Minutes after the neighbor’s white SUV pulled out of the driveway, a grey truck pulled into its place.
It was almost as if the driver had been waiting for her to leave. I shook my head; no that couldn’t be, not in this friendly, little town where they foolishly brag about leaving their doors unlocked.
The truck door swung open and a petite man with a baseball cap hopped out. I ventured that the truck was a mite too big for the man but assumed the distance between us distorted my perception.
He was snooping around the bright, red car parked under a tree. An old Mustang that drew in strange men from the road like moths to a light only to be zapped by the information that the car was not for sale.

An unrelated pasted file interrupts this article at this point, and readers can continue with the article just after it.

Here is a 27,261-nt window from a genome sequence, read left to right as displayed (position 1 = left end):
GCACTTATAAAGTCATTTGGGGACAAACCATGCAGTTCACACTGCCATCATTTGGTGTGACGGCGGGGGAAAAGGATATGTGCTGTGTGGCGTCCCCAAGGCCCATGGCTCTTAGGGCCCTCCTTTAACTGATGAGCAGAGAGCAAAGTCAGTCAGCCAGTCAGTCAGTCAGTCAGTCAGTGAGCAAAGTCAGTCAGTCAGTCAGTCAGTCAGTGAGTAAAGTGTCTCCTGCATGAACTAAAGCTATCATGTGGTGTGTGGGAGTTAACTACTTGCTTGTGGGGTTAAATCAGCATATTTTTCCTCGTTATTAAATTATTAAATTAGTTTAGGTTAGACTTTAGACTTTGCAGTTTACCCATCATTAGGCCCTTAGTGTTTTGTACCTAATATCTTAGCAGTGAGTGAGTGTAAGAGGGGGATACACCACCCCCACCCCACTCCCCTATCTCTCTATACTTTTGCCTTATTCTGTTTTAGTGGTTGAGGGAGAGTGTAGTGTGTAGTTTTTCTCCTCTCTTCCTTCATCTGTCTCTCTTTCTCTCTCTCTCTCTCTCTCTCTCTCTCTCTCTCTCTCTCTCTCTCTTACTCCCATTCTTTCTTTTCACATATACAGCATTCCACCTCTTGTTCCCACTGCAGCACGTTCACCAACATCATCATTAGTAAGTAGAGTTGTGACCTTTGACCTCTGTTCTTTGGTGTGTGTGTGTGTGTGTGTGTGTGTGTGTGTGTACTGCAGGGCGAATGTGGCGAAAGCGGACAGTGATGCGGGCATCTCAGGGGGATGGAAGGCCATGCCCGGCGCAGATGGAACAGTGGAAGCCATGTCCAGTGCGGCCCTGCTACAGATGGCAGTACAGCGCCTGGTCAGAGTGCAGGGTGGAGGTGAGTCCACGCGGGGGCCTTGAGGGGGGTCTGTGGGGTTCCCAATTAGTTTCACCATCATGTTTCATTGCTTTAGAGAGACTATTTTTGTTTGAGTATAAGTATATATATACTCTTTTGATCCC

Not now, not ever. Or at least until her son decides its too much work to restore which I can only assume will be in the new few years after he goes away to school and gets a job and comes back for Christmas and remembers the car, waiting and rotting down into the ground.
“You sure this ain’t for sale?” the man asked.
Daddy Longlegs shook his head, “Nope, it’s not for sale. They get a lot of folks stopping along this road to ask and its always the same answer.”
The man shielded his eyes from the sun with one hand, “Not even for the right price?”
What an impossible question to answer.
Everyone has a price.